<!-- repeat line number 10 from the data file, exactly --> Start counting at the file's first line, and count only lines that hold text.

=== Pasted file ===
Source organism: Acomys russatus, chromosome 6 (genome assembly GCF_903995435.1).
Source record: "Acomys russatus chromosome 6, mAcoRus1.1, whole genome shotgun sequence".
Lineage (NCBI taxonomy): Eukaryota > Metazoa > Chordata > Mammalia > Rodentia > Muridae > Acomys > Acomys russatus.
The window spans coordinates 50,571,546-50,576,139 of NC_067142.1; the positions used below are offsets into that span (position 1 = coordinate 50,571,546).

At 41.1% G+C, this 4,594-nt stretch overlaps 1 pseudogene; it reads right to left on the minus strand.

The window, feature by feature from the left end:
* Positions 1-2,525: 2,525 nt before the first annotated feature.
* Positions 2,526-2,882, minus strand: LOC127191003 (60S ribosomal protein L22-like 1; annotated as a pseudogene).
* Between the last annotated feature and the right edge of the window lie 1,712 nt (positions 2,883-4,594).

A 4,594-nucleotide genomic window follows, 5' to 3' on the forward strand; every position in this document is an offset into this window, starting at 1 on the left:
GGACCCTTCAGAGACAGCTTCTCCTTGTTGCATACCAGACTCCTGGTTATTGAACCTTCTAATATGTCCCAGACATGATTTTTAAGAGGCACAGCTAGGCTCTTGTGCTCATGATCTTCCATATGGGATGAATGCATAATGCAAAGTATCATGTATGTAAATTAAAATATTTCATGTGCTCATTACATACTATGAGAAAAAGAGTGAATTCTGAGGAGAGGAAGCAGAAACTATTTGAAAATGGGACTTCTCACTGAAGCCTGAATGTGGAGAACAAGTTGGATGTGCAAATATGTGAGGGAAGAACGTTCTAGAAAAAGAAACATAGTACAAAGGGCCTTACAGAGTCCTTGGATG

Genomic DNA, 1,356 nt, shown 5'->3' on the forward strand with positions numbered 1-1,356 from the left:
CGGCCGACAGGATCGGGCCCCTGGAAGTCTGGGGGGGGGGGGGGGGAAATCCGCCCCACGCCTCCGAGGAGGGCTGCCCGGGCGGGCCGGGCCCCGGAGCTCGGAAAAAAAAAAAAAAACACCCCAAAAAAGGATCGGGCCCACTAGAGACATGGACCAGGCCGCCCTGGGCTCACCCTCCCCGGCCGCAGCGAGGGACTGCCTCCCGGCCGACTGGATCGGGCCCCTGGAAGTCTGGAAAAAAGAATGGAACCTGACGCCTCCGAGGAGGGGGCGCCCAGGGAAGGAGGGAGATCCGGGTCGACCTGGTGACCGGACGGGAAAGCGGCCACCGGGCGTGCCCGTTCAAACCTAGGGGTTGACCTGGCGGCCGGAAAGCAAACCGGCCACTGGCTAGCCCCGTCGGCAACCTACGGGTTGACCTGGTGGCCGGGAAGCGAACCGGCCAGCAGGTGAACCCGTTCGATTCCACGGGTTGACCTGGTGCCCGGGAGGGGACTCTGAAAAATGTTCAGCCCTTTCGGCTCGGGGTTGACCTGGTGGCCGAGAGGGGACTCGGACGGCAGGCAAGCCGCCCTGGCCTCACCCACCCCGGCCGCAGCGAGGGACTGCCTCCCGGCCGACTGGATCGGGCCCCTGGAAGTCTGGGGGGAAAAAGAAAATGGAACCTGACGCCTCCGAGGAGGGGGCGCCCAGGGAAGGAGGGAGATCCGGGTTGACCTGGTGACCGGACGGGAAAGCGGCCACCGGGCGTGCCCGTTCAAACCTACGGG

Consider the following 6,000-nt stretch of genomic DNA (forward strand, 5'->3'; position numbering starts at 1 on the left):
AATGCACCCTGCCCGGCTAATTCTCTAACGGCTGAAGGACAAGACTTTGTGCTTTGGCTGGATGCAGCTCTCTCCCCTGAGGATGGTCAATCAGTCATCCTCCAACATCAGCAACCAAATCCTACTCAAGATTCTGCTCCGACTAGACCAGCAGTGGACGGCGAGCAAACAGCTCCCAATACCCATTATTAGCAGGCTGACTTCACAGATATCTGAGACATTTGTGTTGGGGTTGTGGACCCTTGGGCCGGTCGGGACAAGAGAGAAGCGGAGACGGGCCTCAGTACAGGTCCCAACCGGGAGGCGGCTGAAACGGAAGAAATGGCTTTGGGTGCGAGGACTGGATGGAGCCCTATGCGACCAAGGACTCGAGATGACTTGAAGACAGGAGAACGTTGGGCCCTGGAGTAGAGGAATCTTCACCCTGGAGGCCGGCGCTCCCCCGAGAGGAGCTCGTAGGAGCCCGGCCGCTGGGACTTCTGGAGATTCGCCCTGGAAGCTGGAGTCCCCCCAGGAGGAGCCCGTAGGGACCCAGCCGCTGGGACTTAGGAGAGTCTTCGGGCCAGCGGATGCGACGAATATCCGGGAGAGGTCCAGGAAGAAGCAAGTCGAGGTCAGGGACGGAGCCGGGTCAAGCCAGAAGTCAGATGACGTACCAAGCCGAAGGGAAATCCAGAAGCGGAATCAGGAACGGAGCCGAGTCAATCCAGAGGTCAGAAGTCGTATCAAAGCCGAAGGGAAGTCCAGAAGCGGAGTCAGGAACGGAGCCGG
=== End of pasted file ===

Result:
A 4,594-nucleotide genomic window follows, 5' to 3' on the forward strand; every position in this document is an offset into this window, starting at 1 on the left: